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September 19, 2018

Sorghum farming key to food security -experts

sorghum
sorghum

PATRICIA Ondere, has since 1986 been growing maize, beans and ground nuts on her two acre farm in Sega, Siaya County.

She has all along been reluctant to switch to any other crop having been made to believe that these were the main crops suited for the area's climatic conditions.

However, reduced yields over the years saw her try sorghum cultivation.

“I decided to diversify into sorghum cultivation after a friend told me there was demand for the crop in the area,” she recalls.

Her first yield was however below her expectations though the market was available. 

But things seem to have turned for the better when she was identified for a program meant to promote alternative crops to improve food security in Kenya.

The project is funded by, The International Service for the Acquisition of Agri-Biotech Applications, McKnight Foundation, Generation Challenge Project and the National Council of Science and Technology.

It is being implemented by Moi University in partnership with Uganda’s Makerere University.

“Besides, part of my farm being used as a demonstration site, I have increased my acreage under sorghum from one and a half acres to two acres and the returns are rewarding,” she says.

The farmer says the project has honed their agricultural skills by exposing them to emerging agricultural techniques that guarantee high yields.

“Sorghum is now my main cash crop. The scientists from the institutions test our soils and advise us on the right spacing and farm inputs to use,”  Patricia explains.

She says they have also trained farmers on the value of crop rotation and the disadvantages of using uncertified seeds from a previous harvest, for planting.

Crop rotation she says helps contain diseases that threaten crop production in the country and thus reversed the government’s efforts to address perennial food shortages.

Prof Samuel Gudu who is leading the project says the potential of Sorghum cultivation in the country was enormous and all that is required are appropriate laws to empower more farmers to cultivate the crop.

He notes that many famers over depended on maize, which is the country’s staple crop at the expense of other viable crops suitable to address perennial food shortages.

The genetics and plant breeding expert says farmers should target white sorghum that is popular with beer manufacturing companies because of its high quality compared to other varieties. 

Prof Agustino Onkware, a physiologist working on the project advises farmers not to view challenges posed by birds as a real threat to production of sorghum saying the birds menace would be negligible if many farmers cultivated the crop.

“If many farmers planted the white variety, the birds will have plenty to feed on as they will be spread out over many farms and thus reduce the loss per unit farmer, as opposed to if one farmer was to struggle with the birds,” he says.

The scholars spoke to the media after a conducted tour of sorghum projects in various parts of Western Kenya.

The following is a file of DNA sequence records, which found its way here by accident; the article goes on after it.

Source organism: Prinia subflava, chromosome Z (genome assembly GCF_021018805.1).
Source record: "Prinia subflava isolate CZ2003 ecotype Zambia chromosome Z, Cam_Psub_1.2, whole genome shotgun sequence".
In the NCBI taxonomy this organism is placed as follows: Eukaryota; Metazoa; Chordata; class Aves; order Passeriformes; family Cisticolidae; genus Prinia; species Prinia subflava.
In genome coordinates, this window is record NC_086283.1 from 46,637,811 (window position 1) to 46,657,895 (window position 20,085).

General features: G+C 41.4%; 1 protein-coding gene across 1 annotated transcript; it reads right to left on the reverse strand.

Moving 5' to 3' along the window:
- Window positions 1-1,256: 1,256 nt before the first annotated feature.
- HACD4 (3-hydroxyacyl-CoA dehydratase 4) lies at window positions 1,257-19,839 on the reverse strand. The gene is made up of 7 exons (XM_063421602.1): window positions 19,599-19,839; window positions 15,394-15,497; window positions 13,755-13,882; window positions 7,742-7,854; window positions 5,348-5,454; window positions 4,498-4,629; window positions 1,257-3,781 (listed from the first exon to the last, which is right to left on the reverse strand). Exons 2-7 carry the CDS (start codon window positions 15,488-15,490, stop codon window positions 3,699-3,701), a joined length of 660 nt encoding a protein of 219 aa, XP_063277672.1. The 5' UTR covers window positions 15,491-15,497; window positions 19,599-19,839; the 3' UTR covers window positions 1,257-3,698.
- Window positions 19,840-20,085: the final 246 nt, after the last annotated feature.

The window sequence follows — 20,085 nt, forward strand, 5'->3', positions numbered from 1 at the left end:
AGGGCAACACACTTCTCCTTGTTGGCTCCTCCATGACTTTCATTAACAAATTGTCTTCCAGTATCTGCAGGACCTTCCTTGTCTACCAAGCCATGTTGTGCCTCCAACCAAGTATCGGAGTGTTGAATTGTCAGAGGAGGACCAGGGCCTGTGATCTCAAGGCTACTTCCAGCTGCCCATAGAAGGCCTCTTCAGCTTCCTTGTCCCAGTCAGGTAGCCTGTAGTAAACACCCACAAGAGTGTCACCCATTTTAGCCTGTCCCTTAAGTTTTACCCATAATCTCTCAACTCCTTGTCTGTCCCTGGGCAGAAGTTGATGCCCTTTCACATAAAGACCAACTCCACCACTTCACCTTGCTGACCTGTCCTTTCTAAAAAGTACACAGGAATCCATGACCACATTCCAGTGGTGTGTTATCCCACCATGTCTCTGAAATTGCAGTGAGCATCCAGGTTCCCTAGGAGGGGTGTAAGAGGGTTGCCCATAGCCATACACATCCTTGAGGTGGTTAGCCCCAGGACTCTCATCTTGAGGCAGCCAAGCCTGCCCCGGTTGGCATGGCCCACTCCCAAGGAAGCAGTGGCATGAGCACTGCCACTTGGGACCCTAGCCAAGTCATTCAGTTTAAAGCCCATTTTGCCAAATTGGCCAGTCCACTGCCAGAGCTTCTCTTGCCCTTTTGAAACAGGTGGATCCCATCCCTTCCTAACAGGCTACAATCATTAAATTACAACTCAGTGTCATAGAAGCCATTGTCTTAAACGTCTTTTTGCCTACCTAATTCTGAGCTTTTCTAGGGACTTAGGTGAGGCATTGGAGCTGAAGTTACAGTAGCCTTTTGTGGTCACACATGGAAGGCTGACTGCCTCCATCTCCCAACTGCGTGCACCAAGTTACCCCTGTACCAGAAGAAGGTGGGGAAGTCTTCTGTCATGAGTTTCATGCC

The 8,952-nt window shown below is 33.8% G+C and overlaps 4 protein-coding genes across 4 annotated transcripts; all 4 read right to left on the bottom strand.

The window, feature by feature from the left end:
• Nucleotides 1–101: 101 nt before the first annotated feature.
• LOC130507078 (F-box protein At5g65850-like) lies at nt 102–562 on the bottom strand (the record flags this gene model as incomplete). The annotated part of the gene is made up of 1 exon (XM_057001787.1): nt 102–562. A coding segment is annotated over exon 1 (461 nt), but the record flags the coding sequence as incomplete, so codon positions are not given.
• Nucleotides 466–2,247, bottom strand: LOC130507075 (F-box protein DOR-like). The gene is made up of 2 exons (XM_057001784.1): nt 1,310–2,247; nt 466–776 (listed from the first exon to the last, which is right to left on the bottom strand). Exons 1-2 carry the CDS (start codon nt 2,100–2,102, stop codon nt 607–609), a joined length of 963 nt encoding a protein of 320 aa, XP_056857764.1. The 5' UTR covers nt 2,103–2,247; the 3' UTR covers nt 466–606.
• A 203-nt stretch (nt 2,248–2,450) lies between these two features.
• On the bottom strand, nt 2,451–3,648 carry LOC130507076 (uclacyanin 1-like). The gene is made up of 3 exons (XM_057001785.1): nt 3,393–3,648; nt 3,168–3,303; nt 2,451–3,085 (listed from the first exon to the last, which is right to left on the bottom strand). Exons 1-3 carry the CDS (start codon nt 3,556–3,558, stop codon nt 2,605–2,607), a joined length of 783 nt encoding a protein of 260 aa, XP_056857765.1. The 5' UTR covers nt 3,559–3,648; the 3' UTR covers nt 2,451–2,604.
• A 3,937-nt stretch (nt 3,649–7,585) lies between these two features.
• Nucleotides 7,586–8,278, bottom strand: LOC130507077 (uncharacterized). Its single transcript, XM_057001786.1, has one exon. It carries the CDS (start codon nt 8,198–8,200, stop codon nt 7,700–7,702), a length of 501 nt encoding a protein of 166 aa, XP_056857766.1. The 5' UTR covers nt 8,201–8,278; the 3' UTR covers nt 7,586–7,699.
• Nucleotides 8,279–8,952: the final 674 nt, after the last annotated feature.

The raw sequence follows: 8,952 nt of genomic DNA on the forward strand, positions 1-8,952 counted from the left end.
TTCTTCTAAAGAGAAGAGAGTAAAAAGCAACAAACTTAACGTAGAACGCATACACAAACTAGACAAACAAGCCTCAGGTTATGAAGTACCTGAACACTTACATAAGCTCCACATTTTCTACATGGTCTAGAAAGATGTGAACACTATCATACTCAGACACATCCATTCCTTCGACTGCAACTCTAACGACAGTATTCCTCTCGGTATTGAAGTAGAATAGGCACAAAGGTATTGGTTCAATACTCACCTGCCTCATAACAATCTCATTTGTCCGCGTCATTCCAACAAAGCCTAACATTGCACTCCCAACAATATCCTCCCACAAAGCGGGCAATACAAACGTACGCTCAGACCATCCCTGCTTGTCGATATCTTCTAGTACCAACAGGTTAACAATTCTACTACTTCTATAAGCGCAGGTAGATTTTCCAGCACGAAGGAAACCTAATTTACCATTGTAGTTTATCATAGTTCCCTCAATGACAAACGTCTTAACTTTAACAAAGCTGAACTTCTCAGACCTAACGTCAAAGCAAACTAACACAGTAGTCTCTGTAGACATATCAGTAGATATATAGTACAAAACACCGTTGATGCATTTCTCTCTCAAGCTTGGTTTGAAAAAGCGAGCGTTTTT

They said farmers should be encouraged diversify into drought tolerant crops to fight off food insecurity. An acre produces between 20-25 bags of sorghum.

According to statistics from the Ministry of Agriculture, the price of sorghum goes for as low as Sh3,500 in Nairobi and as high as Sh4,050 for a 90 kg bag in Eldoret and Mombasa at the moment in various major towns. This is compared to between Sh2,600 to Sh3,000 for a 90 kg bag that maize fetches in the local market. Beans retail for as low as Sh 5,400 to Sh 9,000 in major towns in the country whereas groundnuts go for between Sh9,200-Sh13,750 for a 110 kg bag.

Prof Gudu cites traditional crops like sweet potatoes, sorghum and cassava are suitable alternatives to push the country’s food agenda to the next level, particularly when the country is grappling with erratic rainfall patterns.

The scholars  challenged the East African Breweries Limited to sign binding contracts with farmers particularly from Western Kenya where the crop thrives well in order to motivate them into growing sorghum.

They say farmers preferred other varieties of sorghum because they were popular in the local market and were less affected with birds compared to the white type of sorghum.

“Demand for the red or brown sorghum has been high. Beer producing companies can change this trend,” says Anne Nyambok, a master’s student working on the collaborative sorghum project.

She says researchers work with communities in targeted regions, where a particular crop does well and the farmers are usually free to select the varieties they want to cultivate.

Sorghum farmers appeals to the government to come up with policy measures that can empower local farmers to realize maximum profits from the crop.

Sylvester Chami, a farmer from Matayos says Kenyans should be encouraged to prioritise consumption of what they can produce before reaching out to what is produced in other countries.

“Why should the beer companies import barley, which is expensive when they can use sorghum as a raw material?” asks Chami.

Sorghum is used as animal feed and for human consumption, where it can be mixed with other grains to prepare porridge, flour and a variety of meals. The commodity is also used as a raw material for manufacture of some brands of beer.

The crop is also used as an animal feed particularly its remains after an harvest. The remains can be prepared into silage for livestock, and comes handy during the dry seasons of the year when there is little pasture for the animals.

Sorghum production is likely to benefit approximately 25,000 families mainly from Eastern, Nyanza and Western Kenya as these areas expeience less rainfall to warrantee optimum production of maize, which is the country’s staple crop.

 

 

 

 

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